DemDaily: Gloves Off in Georgia

October 19, 2018

The gloves are off in one of the country's most contested Governors races, one that could produce our country's first black female Governor.

In Georgia, where former State House Minority Leader Stacey Abrams (D) is sparring off with Republican nominee and current Secretary of State Brian Kemp for the open Governor's seat, the final battle is meeting all expectations.

Nationwide, Republicans control two-thirds of the Governors' seats, 26 of which are up in 2018, compared to only nine for Democrats. Accordingly, the midterms present an opportunity for Democrats to capture a handful of vulnerable Republican gubernatorial seats where Governors have the ultimate say in redistricting and shaping the electoral map following the 2020 census.

The Setup
One of those is Georgia, where Republicans currently hold a state government trifecta, with control of the Governor's mansion and a majority in the State Senate and State House.

Image: WGXA

In the State Senate, however, the GOP holds 37 seats to Democrats' 19, one short of the two-thirds supermajority that can override gubernatorial vetoes and certify constitutional amendments for the ballot. Similarly, in the State House, Republicans control 118-62, two short of a supermajority.

Under Georgia state law, the legislature is responsible for drawing new maps for US House and state legislative seats under redistricting, but the Governor has the power to veto their proposed plan.

The current Governor is term-limited Republican Nathan Deal, who defeated former Governor Roy Barnes (D) in 2010 by 10%, and was reelected in 2014 by 7.9%.

Although considered a "red" state that delivered a 51.3% victory to Donald Trump in 2016, Democrats have won every Georgia gubernatorial race since the Reconstruction era following the Civil War.

The Candidates
Democratic nominee Stacey Abrams, is a lawyer, social entrepreneur and novelist who served as Atlanta's Deputy City Attorney before winning a seat in the State House in 2006 and going on to serve as Minority Leader of the Georgia House from 2011 to 2017.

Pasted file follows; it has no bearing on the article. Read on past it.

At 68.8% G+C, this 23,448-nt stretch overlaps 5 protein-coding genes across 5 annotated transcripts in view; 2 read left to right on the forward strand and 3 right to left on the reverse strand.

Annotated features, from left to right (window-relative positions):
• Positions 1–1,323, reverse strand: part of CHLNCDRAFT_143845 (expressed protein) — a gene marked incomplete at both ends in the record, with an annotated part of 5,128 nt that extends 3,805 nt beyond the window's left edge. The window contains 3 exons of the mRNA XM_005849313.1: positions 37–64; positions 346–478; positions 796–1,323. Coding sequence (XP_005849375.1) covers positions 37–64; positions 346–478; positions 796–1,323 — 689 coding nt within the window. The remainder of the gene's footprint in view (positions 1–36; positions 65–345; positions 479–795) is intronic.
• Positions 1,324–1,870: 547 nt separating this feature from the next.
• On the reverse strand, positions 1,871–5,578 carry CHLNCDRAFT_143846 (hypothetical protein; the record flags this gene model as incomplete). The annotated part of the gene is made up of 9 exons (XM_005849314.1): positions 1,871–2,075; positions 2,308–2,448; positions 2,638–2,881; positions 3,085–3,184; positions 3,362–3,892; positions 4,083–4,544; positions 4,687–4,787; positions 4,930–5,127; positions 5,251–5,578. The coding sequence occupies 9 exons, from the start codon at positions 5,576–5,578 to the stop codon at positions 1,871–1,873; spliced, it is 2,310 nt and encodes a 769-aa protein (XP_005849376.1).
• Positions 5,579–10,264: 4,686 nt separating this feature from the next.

Abrams won the May 22nd primary against former State House Rep Stacey Evans 76.44% to 23.56% to become the first black woman in US history to secure a major party gubernatorial nomination, and the first woman of any race to do so in Georgia history.

Republican nominee and businessman Brian Kemp served in the Georgia State Senate from 2003-2007 and ran unsuccessfully for the Republcan nomination for State Agriculture Commissioner in 2006.

Abrams' "We Believe" Ad (click)

In the five-way May 22nd Republican primary, Kemp came in second with 25.55% to Lt. Governor Casey Cagle's 39.01%, but as no one candidate secured 50+%, they advanced to a runoff election July 24th.

With the endorsement of President Trump the week before the runoff, however, the hardline Kemp who touted anti-immigration and pro-gun policies, defeated Cagle, the institutional favorite, 69.45% to 30.55%.

The Race

The heated contest, which has drawn national attention, has broken records with a combined total of $56.5 million raised by the two candidates.

The state, which boasts a 30+% African American population, is also witnessing unprecedented early vote numbers. As of Wednesday over 295,000 voters had cast their ballots by mail or at the polls, compared to 100,400 during the same period in the 2014 midterms.

There are 53,000 voter registrations, however, that have been put on hold by Kemp who, as Secretary of State, oversees the state's "exact match" voter verification process - which requires voter applications to precisely match the information on file with the Georgia Department of Driver Services or the Social Security Administration.

Kemp's "Badass" Ad touting conservatism, guns and rounding up "illegals" (click)

Concerns of voter supression are widespread. On Monday, the first day of early voting in Georgia, dozens of black senior citizens headed to the polls were stopped by county officials and turned away. There justification was that there transporation was organized the non-profit Black Voters Matter, thereby constituting prohibited "political activity."

We may have to wait longer than November 6th to find out if Abrams makes history. There is a third candidate, Libertarian Ted Metz, who received only 3.4% of the vote when he ran unsuccessfully for Insurance Commissioner in 2014.

With three candidates on the ballot in a tight race, however, it is possible that no one will receive more than 50% of the vote on November 6, which would force the contest into a runoff election on December 4, 2018.

As always, a few votes will make the difference.

DemList will keep you informed.

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Kimberly Scott

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Sources: Ballotpedia, WallStreetJournal, USAToday

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